The Challenges of Developing Affordable Housing

Jan 17, 2023

By Stephanie Slater, Co-Chair, Denman Community Land Trust Association

I’ve been known to say that developing affordable housing is not an undertaking for the faint of heart. In fact, it’s a pursuit that requires, patience, persistence, and a passion for the cause.

It shouldn’t be this difficult, however. Here are some observations of the key challenges, based on the experience of the Denman Community Land Trust Association (DCLTA) in trying to develop the Pepper Lane Seniors Affordable Housing Project.

Multiple jurisdictions

Regulatory bodies include:
• the Agricultural Land Commission
• Islands Trust
• BC Hydro
• Ministry of Transportation and Infrastructure
• Ministry of FLNRO (Forests, Lands, Natural Resource Operations)
• Ministry of Municipal Affairs

Maneuvering through the requirements of each of these agencies is a complex and demanding process. And they don’t always play nice with each other – for example, the Islands Trust and FLNRO wrangled for about a year about how to share authority over water issues.

Unrealistic/unreasonable demands:

If Pepper Lane had gone through, it would have had six “encumbrances” on the title. Some of these are reasonable (e.g., Hydro right-of-way) but some are unnecessarily onerous. One example is the Trust’s insistence on a water monitoring covenant – developed at the DCLTA’s expense – despite the fact that wells installed on the property by the DCLTA were monitored weekly and we offered to freely share this data with the Trust.

Another example is a suggestion from the Ministry of Agriculture that there be 200-meter setbacks on the property. This Ministry isn’t officially involved in approving such developments but they were consulted and apparently pulled something out of a plan for a massive condo development. Such a setback on the two-acre property for Pepper Lane wouldn’t have left any room for development! Unfortunately, there are more examples, but let’s move on to…

Timelines

The Agricultural Land Commission made mistakes about the request to exempt the project property from the Agricultural Land Reserve: first, they applied the exemption to the full four-acre property and not just the two-acre project site that was to be subdivided. Then they failed to exempt the laneway access to the property. It took three years to correct these mistakes.

The DCLTA began working on the Pepper Lane project in 2014. Our re-zoning application to the Islands Trust is dated September 2017. Re-zoning was only approved five years later in September 2022. When they did give third reading to the bylaws, it then took more than a year for the Ministry of Municipal Affairs to approve them (a step required before the Trust can adopt them). Re-zoning can be a complex process that needs to handled carefully and transparently but governments need to expedite this process so it doesn’t drag on for years.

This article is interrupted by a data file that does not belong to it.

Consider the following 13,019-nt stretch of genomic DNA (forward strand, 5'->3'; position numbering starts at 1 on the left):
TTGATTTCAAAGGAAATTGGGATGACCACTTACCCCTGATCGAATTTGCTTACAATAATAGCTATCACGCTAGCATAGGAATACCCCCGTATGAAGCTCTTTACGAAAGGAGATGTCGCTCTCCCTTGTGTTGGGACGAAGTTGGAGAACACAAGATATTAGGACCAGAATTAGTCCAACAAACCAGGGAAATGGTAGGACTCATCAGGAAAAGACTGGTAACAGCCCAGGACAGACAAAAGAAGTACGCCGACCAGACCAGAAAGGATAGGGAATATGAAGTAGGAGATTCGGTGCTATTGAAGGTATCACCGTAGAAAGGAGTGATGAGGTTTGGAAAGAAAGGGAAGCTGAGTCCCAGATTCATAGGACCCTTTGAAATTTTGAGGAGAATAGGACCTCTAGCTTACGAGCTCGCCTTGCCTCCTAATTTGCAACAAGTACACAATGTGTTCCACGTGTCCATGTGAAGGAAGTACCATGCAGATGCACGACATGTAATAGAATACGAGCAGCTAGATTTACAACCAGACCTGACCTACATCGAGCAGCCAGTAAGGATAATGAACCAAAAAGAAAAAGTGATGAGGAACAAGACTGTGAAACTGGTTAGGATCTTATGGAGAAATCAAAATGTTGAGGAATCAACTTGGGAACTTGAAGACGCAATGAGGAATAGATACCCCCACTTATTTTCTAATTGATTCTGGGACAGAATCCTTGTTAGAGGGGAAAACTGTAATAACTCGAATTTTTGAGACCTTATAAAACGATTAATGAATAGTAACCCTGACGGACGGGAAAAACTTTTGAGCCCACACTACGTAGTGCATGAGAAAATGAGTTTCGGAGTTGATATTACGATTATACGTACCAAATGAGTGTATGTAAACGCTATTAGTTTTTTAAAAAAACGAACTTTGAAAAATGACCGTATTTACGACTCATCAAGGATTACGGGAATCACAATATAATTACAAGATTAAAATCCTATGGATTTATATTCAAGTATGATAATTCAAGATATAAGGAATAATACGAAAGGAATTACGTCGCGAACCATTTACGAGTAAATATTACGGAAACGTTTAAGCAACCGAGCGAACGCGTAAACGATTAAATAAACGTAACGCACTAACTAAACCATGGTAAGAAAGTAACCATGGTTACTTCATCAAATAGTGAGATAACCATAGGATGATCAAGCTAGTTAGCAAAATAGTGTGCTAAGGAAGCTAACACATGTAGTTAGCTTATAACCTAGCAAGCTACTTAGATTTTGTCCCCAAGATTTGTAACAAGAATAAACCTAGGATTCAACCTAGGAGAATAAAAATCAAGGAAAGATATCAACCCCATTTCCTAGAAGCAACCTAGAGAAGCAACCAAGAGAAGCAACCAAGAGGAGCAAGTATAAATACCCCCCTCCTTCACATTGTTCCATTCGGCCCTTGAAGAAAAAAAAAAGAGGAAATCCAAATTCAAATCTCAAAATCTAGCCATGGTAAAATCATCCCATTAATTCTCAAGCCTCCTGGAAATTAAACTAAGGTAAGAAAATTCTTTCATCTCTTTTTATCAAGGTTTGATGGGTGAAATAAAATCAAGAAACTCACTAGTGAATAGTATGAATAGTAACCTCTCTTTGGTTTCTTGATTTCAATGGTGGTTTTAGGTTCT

Limited funding sources

Early DCLTA boards did not intend to seek external financing for this project. They planned to rely on community financing options and a small mortgage that would be funded from rental revenue. However, construction costs have risen incrementally since the project was first conceived in 2014 and the current board determined that external financing from sources such as BC Housing and the Canada Mortgage and Housing Corporation (CMHC) is necessary to ensure a viable project.

There is a lot of competition for these funds – and new funding from BC Housing has been delayed by the major internal review of that organization (frustrating, because if our intended land had been ready for affordable housing use a few years ago, we were assured that BCH would likely be able to fund the $2.5 million construction cost quickly).

The Comox Valley Regional District has been supportive with small grants, however we were surprised to learn it made a $100,000 funding commitment for the Beulah Creek housing project on Hornby. There was no call for funding proposals and we haven’t been able to determine what criteria was applied in the decision to support a second affordable housing project on Hornby when Denman Island, with a larger population, has none.

Conclusion

This is just a brief summary of the kinds of challenges faced by groups such as ours. We hope the new premier’s stated priority of creating more affordable housing signals a willingness to eliminate these barriers, as many are certainly within provincial jurisdiction.
Meanwhile, the DCLTA remains dedicated to finding land for affordable housing on Denman Island. While our primary focus since 2014 has been the project to build seniors affordable housing, our mandate is broader. We want to support affordable housing for all low-income residents and our constitution also allows us to make land available to other non-profit and/or charitable organizations for development as affordable housing.

Our board is committed to exploring all possible options to make affordable housing a reality on Denman Island.

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